Sandoval-Garcia, Dr. Carlos, U. of Costa Rica, San Jose, Costa Rica - To aid research on ' Racialization, Urban Segregation and Subject Formation in La Carpio, Costa Rica'
DR. CARLOS SANDOVAL-GARCIA, University of Costa Rica, San Jose, Costa Rica, was awarded a grant in November 2005 to aid research on 'Racialization, Urban Segregation and Subject Formation in La Carpio, Costa Rica.' Bordered on the north and south by polluted rivers and on the east by the largest garbage dump in Costa Rica, La Carpio is a poor and humble urban community where half of its about 22,000 inhabitants have a Nicaraguan background. The community was founded in 1994, when a small group of families took possession of land owned by the Costa Rican social security system. With access to the settlement limited to a single road, the community is effectively isolated from its neighbors and from the metropolitan area. The project invited members of La Carpio to join a literary contest in which they would write, draw, or be interviewed on their lived experience. At the end, 415 people submitted their works. Despite the fact that members of the community have experienced a wide number of mobilizations around claims for justice -- including access to property rights and basic public facilities such as water, electricity, education, among others -- most of their narratives emphasize insecurity and criminality as key themes for representing their community. The project reflects on some of the multiple factors that could explain why they do not often translate their mobilizations into their narratives. It also explores the implications of this lack of a more visible, communal counter-memory for their collective identity formation and their pursuit of practical (not only formal) citizenship.
Sandoval-Garcia, Carlos. 2007. Nuestras Vidas En Carpio. Editorial Universidad de Costa Rica: San Jose, Coast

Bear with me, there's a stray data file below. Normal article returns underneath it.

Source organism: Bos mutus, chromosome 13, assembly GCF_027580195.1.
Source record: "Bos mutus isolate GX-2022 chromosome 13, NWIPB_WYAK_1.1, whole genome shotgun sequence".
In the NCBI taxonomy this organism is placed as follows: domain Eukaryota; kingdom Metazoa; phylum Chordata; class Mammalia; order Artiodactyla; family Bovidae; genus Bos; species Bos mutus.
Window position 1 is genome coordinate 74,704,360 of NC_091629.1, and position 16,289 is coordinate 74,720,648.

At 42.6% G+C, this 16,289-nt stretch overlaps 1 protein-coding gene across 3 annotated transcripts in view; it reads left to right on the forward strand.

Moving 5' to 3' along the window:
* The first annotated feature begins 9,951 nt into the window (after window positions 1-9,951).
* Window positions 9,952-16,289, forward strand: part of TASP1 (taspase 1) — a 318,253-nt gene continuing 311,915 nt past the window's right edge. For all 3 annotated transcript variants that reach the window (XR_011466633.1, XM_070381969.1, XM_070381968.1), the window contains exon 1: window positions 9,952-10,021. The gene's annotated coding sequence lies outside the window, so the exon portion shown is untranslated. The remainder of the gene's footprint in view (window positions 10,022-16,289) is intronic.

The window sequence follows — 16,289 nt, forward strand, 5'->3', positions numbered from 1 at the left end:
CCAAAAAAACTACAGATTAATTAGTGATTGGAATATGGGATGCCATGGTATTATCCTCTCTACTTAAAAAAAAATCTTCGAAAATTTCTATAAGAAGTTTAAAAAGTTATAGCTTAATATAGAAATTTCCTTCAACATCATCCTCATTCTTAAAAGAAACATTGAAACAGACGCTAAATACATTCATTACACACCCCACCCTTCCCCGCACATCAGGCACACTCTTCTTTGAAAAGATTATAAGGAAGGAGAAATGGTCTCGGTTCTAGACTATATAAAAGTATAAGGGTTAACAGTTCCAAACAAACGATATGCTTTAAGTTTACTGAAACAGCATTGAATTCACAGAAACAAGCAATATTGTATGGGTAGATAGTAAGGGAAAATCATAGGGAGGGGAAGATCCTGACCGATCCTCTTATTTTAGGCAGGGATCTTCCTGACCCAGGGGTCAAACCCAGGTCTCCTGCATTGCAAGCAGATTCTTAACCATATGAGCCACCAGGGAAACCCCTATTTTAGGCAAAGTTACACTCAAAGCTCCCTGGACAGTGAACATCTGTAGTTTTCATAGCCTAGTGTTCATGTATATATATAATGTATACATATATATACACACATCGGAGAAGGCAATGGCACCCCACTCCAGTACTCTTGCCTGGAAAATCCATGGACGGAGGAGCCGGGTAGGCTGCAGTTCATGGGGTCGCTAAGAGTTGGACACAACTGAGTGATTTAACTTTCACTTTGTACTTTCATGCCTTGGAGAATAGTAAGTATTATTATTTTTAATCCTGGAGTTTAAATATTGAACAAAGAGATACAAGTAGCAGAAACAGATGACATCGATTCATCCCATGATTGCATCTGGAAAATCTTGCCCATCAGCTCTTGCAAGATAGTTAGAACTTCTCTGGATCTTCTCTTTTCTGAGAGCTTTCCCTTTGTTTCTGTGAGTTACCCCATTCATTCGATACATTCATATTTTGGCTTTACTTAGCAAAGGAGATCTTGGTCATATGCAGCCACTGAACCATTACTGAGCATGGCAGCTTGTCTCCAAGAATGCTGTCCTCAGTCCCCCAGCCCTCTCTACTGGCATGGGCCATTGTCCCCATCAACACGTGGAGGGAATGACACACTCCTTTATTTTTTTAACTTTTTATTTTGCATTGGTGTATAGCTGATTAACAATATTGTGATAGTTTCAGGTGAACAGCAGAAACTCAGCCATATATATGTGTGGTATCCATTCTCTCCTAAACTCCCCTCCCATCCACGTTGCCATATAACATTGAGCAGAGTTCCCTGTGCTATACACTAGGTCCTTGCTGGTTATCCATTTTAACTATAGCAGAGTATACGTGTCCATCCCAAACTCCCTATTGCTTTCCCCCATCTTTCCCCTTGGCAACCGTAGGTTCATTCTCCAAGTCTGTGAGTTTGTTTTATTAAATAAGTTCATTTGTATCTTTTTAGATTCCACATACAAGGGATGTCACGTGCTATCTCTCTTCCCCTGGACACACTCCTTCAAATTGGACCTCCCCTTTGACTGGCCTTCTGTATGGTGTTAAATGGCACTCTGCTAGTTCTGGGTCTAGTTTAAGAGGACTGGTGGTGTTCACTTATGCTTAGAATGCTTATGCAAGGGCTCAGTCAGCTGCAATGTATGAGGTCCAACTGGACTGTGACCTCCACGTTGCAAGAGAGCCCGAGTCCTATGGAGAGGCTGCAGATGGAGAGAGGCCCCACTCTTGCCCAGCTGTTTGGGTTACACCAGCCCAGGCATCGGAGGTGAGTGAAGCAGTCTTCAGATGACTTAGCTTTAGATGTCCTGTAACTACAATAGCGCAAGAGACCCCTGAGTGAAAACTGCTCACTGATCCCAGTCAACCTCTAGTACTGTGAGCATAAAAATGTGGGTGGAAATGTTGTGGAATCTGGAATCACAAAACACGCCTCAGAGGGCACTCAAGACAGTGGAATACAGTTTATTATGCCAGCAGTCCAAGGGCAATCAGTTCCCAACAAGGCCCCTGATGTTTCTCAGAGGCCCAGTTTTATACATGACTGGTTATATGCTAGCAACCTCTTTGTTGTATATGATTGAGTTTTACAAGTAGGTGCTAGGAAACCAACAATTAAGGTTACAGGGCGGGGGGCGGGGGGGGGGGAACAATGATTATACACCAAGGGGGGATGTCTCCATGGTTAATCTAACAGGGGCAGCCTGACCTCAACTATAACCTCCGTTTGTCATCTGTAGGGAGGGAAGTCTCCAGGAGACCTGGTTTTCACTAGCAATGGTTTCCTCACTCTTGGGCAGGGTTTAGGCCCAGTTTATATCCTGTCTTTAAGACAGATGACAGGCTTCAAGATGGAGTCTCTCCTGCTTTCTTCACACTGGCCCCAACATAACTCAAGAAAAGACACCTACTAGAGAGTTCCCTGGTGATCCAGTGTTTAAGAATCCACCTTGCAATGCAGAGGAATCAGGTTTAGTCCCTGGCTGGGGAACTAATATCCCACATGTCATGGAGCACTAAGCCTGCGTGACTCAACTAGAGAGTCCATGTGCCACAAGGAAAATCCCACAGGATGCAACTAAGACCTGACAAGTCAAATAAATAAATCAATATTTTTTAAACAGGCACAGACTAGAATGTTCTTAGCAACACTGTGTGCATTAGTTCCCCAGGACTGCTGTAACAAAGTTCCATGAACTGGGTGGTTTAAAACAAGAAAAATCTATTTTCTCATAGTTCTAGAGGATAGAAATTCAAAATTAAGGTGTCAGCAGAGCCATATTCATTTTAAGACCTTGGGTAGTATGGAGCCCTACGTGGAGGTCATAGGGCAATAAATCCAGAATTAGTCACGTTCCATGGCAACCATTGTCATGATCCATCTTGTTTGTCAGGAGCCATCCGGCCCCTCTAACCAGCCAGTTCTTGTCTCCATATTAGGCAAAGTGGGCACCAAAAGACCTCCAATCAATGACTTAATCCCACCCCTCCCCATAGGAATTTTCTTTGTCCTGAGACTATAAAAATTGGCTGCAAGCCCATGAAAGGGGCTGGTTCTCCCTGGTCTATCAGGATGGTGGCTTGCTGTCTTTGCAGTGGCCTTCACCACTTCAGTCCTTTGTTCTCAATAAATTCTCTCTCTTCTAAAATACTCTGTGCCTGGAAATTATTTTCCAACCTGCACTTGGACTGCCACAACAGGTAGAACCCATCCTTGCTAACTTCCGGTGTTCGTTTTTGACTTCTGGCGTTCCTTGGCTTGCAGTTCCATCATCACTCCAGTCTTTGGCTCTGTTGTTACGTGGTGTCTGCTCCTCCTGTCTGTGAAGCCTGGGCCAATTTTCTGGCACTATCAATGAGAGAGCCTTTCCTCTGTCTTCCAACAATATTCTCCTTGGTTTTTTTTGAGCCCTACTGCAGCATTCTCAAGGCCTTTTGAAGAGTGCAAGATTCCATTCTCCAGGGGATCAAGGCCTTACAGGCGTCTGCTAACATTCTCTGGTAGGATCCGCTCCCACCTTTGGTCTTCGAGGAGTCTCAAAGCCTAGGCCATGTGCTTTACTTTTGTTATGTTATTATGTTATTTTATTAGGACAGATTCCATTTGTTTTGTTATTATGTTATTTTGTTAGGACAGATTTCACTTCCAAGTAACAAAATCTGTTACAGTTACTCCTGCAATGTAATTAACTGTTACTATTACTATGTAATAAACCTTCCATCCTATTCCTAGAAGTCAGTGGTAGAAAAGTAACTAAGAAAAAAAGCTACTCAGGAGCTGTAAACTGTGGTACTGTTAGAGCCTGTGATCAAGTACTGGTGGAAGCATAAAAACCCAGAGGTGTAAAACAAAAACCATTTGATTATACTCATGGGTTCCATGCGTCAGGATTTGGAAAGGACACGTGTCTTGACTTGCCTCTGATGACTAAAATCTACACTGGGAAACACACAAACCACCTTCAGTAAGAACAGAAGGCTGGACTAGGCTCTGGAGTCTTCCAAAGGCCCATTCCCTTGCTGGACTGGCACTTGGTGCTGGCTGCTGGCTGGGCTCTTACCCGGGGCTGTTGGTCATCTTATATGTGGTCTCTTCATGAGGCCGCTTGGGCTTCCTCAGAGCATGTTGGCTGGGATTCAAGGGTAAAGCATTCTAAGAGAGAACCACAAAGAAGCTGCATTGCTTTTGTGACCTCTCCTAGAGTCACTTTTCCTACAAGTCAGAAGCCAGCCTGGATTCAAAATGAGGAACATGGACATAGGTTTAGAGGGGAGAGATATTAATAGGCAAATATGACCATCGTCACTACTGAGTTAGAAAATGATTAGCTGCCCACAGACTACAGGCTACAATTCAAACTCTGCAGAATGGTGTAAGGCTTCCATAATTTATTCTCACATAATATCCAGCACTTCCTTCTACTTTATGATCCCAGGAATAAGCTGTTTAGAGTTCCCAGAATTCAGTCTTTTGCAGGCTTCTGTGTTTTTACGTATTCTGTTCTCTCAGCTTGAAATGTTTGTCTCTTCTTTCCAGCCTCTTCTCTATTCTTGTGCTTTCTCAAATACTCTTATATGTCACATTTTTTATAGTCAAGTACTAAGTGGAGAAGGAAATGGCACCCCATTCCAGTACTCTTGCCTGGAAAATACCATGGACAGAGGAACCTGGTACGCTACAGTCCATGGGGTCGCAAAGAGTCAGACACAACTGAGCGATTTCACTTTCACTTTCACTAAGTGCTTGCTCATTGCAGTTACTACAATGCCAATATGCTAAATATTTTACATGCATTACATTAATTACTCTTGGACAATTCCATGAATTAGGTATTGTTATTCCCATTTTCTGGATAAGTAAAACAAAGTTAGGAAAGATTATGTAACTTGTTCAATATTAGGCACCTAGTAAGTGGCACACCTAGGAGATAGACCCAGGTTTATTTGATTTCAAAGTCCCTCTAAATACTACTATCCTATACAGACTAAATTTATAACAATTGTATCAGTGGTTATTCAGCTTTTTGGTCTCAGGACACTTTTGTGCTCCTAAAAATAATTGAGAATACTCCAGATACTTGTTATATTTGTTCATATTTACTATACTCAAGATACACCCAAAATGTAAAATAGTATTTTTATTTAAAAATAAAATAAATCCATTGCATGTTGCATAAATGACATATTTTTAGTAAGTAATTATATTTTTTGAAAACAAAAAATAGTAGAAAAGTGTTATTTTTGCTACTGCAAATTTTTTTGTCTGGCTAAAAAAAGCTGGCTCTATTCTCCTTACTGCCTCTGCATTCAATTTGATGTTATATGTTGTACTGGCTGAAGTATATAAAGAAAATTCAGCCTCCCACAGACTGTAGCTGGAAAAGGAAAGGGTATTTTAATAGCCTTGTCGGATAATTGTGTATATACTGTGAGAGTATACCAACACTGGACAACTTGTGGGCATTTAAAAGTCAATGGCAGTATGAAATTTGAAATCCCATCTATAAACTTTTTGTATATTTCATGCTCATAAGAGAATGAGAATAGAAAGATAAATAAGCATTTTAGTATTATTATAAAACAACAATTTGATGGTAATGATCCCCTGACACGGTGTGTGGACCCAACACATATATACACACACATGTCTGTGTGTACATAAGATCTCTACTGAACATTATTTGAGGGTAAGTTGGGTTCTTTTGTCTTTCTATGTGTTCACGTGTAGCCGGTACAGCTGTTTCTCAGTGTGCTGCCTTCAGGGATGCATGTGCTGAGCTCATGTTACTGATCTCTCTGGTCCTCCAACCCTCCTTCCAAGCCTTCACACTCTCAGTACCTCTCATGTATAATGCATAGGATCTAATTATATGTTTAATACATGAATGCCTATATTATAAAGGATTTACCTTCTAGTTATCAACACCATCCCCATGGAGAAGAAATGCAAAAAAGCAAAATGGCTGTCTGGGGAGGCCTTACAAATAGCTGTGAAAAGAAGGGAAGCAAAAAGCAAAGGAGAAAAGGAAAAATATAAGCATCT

Aikhenvald, Dr. Alexandra Y., La Trobe U., Melbourne, Australia - To aid research on 'Arawak Languages: Reconstruction and Culture History'
DR. ALEXANDRA Y. AIKHENVALD, La Trobe University, Melbourne, Australia, received funding in February 2003 to aid research on 'Arawak languages: reconstruction and culture history.' The focus of this project was a linguistic reconstruction of linguistic and cultural pre-history of Arawak languages, correlated with ethnohistories and ethnographies of the Arawak speaking peoples, with a special focus on Arawak languages north of the Amazon. Geographically, Arawak languages form geographically the most extensive and the most diversified family in South America. The total number of living languages is over forty. The limits of the family were established by the early twentieth century. Comparative and historical studies of the Arawak family, and of individual Arawak peoples, have a long history. This project focussed on the major issues relating to the internal classification of Arawak languages and reconstruction of proto-Arawak, especially that of the cultural lexicon. The project provided a lexical and grammatical reconstruction of various subgroups within the Arawak language family, with special attention to investigating the impact of areal diffusion on the relationships between languages within this family, and to reconstructing various aspects of culture, with a view to refining our understanding of the putative migrations of the Arawak-speaking peoples. Special attention has been paid to fieldwork-based investigation of the Baniwa of Içana/Kurripako dialect continuum, and of Tariana, the only Arawak language spoken in the multilingual area of the Vaupés River Basin. The academic output of the project consists of over twelve scholarly papers and several academic monographs.
Niang, Dr. Khady, U. Cheikh Anta Diop de Dakar, Dakar, Senegal -To aid reserch on 'Midlle Stone Age Occupations in Senegambia'